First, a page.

They devoted themselves to the apostles' teaching and to the fellowship, to the breaking of bread and to prayer.

Timothy, The Unlikely Disciple

One of the central figures of the New Testament story is Paul’s adopted son in the faith, Timothy. Two books of the New Testament canon were written by Paul to Timothy (1 & 2 Timothy) and he is mentioned in almost every other Pauline letter in some capacity. He is Paul’s most faithful companion and follows him all over Asia Minor, Greece, and even to Rome itself. Who is this young man who Paul called, “my true son in the faith” (1 Timothy 1:1) and “my dear son” (2 Timothy 1:1)? What do we know about him and what more can we learn by searching the scriptures and doing some historical research? In our first lesson, let’s look at Timothy’s hometown and his family background.

Although we do not officially meet Timothy until the start of Paul’s second missionary journey in Acts 16, Paul and Barnabas visit Timothy’s hometown of Lystra on their first trip to Galatia in Acts 14. Paul and Barnabas were mistaken for Greek gods there (see “The Gods are Back”) and then later Paul was stoned and drug out of town and left for dead by an angry mob. Timothy would have certainly been present at these events and aware of this visit from these odd strangers in his hometown. A bit of background of the hometown environment that Timothy would have grown up in is very helpful in understanding what kind of person Timothy might have been. Lystra was a backwater town in the district of Lycaonia; essentially the middle of nowhere in Roman times. The word, ”Lycaonia” means ”wolf land” and gives an idea of the area’s remoteness. There were no main Roman roads in the area and it was basically out-of-your-way-to-anywhere in the province of Galatia. It was twenty miles on foot to the next decent sized town of Iconium (Acts 14:1-7). The people there were so “back woods” that they had never even adopted the universal Greek language as their common tongue. They still spoke their native Lycaonian dialect (Acts 14:11). In addition to the Lycaonians, from what we can tell from Scripture and other sources, the town also had a few retired Roman soldiers living there as well as a small Jewish population. In conclusion, Timothy would definitely have more been more comfortable in a rural setting than in the big city.

In Acts 15:36, some two years after their first visit to Lystra, Paul suggests to Barnabas that they go back and check on the towns and people that they witnessed to on their first missionary trip. Paul, this time along with Silas, goes to Timothy’s home town at the beginning of his second missionary journey. We first meet Timothy by name in Acts 16:1-3, when, after arriving back in Lystra, the Text says that Paul wanted to take Timothy along on the missionary journey with them. As stated previously, Timothy was almost certainly present when Paul had come through two years earlier. He had witnessed the, “The Gods are Back” fiasco and had seen Paul stoned and left for dead and then get up and come back into his city again (Acts 14: 19-20). Most scholars think that he was probably 10-12 years old when Paul came through the first time and a young teenager when he came back two years later. It is only conjecture, but it is certainly probable that Paul had seen Timothy earlier and had his eye on this young man and his possibilities in the faith. What did Paul see? What was Timothy’s family like? What made him a candidate to be a disciple and Paul’s closest companion?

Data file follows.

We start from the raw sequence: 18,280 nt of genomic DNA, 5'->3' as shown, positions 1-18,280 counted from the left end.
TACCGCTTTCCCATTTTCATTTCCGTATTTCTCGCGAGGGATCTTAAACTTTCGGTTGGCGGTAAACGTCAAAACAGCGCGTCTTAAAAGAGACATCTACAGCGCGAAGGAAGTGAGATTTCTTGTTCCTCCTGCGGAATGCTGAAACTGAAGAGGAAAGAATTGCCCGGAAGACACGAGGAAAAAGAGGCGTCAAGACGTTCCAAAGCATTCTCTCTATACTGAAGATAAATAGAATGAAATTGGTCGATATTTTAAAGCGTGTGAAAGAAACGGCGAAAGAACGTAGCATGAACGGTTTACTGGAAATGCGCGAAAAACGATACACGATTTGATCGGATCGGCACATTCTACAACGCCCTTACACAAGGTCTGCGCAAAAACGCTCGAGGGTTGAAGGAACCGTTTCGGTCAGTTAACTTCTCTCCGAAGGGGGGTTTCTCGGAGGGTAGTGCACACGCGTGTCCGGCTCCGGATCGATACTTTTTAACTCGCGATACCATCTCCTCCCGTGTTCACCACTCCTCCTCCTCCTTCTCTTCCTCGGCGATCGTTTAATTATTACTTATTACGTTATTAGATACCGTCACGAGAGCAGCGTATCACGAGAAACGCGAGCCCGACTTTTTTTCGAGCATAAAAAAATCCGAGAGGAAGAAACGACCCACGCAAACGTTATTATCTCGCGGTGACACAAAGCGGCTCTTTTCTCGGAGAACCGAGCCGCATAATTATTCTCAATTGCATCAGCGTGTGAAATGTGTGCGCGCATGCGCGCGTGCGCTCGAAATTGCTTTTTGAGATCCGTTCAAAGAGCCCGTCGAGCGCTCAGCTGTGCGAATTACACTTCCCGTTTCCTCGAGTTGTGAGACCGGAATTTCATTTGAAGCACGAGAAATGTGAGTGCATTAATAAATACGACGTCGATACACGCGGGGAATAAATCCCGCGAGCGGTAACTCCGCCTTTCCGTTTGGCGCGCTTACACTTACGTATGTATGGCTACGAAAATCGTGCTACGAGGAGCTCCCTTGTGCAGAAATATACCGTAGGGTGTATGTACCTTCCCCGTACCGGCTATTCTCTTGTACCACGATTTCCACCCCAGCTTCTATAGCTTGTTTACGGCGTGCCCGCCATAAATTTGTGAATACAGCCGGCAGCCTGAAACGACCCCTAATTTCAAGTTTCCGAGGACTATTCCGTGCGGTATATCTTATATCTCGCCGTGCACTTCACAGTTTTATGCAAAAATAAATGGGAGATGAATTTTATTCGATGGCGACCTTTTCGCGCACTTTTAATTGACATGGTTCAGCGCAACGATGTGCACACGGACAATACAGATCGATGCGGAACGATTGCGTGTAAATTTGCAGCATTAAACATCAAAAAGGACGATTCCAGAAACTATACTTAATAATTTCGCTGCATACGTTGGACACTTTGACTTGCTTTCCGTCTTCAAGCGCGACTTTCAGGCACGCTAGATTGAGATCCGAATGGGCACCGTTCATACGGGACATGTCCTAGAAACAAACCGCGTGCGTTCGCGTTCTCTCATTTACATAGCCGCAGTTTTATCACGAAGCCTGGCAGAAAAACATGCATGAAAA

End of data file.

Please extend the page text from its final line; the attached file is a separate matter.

From Acts 16:1 we learn that Timothy had a strong Jewish background on his mother’s side. The text said that his mother was a “Jewess” and a “believer”. The word, “believer” means not only a follower of the Jewish God, YHVH, but also in his son, Yeshua. We can only assume that she became a believer in Messiah Jesus through the teaching of Paul and Barnabas – as that would have most likely been the first time that they would have heard the gospel story. We learn Timothy’s grandmother and mother’s name in 2 Timothy 1:5, Lois and Eunice. Although we do not know Timothy’s father’s name, we also learn in Acts 16:1 that his father was a “Greek”. The fact that the Bible says that he was a Greek and no faith was mentioned suggests that he was not a follower of YHVH or a believer in Messiah Jesus. As a twenty-first century reader, we don’t think anything of this “mixed marriage” between Timothy’s Jewish mother and his Greek father. But, as we will see in our next lesson, this fact is very significant and carried tremendous consequences for young Timothy.